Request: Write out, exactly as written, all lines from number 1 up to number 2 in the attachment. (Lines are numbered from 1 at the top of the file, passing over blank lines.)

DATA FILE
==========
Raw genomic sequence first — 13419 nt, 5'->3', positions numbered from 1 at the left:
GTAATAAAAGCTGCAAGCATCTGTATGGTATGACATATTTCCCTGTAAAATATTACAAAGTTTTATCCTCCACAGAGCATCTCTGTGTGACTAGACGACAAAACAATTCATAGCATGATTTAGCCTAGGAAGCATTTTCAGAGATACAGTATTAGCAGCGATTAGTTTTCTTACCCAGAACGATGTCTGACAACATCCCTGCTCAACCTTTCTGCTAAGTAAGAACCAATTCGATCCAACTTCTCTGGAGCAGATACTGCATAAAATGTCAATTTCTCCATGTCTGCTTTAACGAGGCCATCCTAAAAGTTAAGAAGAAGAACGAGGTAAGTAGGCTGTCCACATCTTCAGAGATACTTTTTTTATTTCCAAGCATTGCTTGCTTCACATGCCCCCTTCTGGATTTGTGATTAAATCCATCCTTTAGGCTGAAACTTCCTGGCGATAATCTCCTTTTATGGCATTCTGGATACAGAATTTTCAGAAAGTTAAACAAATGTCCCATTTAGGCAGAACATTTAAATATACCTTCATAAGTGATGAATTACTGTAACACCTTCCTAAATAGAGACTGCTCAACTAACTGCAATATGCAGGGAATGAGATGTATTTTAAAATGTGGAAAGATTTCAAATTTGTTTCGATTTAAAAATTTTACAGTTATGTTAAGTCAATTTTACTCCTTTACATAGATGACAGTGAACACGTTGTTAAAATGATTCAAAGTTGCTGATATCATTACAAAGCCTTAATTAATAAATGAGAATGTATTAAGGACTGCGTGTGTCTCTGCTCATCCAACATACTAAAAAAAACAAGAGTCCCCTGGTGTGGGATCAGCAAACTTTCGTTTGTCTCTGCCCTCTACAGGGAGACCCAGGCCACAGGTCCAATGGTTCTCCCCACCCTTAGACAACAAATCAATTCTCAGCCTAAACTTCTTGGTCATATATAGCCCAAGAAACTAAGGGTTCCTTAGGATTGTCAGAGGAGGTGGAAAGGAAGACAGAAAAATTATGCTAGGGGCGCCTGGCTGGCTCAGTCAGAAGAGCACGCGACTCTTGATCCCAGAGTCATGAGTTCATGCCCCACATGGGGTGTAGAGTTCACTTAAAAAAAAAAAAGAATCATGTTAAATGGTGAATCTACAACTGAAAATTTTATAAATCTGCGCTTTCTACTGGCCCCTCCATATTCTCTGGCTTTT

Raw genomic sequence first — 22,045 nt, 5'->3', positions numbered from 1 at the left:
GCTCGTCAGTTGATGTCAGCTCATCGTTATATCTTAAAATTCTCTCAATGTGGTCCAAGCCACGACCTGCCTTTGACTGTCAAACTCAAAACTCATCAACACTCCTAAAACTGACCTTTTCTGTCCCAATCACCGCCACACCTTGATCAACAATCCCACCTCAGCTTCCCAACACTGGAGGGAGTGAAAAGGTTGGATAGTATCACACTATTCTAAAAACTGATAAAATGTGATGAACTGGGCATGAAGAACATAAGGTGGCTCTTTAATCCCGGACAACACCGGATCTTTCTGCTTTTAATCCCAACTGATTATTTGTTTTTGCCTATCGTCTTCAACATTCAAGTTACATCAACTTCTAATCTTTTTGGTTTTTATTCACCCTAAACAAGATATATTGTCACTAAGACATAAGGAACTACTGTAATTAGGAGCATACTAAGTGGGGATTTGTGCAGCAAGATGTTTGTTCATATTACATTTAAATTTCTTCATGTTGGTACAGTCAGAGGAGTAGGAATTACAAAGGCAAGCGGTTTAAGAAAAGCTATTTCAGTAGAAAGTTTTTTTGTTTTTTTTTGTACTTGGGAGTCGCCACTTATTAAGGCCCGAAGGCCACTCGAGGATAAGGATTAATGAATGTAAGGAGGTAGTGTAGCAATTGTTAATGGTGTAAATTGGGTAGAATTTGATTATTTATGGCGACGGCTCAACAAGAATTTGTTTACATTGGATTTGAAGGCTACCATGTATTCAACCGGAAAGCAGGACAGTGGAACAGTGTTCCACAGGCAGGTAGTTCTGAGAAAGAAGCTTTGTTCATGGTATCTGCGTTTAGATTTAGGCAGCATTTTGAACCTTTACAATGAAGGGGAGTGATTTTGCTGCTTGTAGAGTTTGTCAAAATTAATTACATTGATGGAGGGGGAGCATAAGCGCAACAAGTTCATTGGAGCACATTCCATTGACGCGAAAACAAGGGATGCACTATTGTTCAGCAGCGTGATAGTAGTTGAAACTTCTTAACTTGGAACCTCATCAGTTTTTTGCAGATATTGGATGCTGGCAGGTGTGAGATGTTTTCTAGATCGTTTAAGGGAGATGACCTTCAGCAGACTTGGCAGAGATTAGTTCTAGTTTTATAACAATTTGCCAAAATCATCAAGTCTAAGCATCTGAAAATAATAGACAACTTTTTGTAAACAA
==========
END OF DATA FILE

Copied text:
Raw genomic sequence first — 13419 nt, 5'->3', positions numbered from 1 at the left:
GTAATAAAAGCTGCAAGCATCTGTATGGTATGACATATTTCCCTGTAAAATATTACAAAGTTTTATCCTCCACAGAGCATCTCTGTGTGACTAGACGACAAAACAATTCATAGCATGATTTAGCCTAGGAAGCATTTTCAGAGATACAGTATTAGCAGCGATTAGTTTTCTTACCCAGAACGATGTCTGACAACATCCCTGCTCAACCTTTCTGCTAAGTAAGAACCAATTCGATCCAACTTCTCTGGAGCAGATACTGCATAAAATGTCAATTTCTCCATGTCTGCTTTAACGAGGCCATCCTAAAAGTTAAGAAGAAGAACGAGGTAAGTAGGCTGTCCACATCTTCAGAGATACTTTTTTTATTTCCAAGCATTGCTTGCTTCACATGCCCCCTTCTGGATTTGTGATTAAATCCATCCTTTAGGCTGAAACTTCCTGGCGATAATCTCCTTTTATGGCATTCTGGATACAGAATTTTCAGAAAGTTAAACAAATGTCCCATTTAGGCAGAACATTTAAATATACCTTCATAAGTGATGAATTACTGTAACACCTTCCTAAATAGAGACTGCTCAACTAACTGCAATATGCAGGGAATGAGATGTATTTTAAAATGTGGAAAGATTTCAAATTTGTTTCGATTTAAAAATTTTACAGTTATGTTAAGTCAATTTTACTCCTTTACATAGATGACAGTGAACACGTTGTTAAAATGATTCAAAGTTGCTGATATCATTACAAAGCCTTAATTAATAAATGAGAATGTATTAAGGACTGCGTGTGTCTCTGCTCATCCAACATACTAAAAAAAACAAGAGTCCCCTGGTGTGGGATCAGCAAACTTTCGTTTGTCTCTGCCCTCTACAGGGAGACCCAGGCCACAGGTCCAATGGTTCTCCCCACCCTTAGACAACAAATCAATTCTCAGCCTAAACTTCTTGGTCATATATAGCCCAAGAAACTAAGGGTTCCTTAGGATTGTCAGAGGAGGTGGAAAGGAAGACAGAAAAATTATGCTAGGGGCGCCTGGCTGGCTCAGTCAGAAGAGCACGCGACTCTTGATCCCAGAGTCATGAGTTCATGCCCCACATGGGGTGTAGAGTTCACTTAAAAAAAAAAAAGAATCATGTTAAATGGTGAATCTACAACTGAAAATTTTATAAATCTGCGCTTTCTACTGGCCCCTCCATATTCTCTGGCTTTT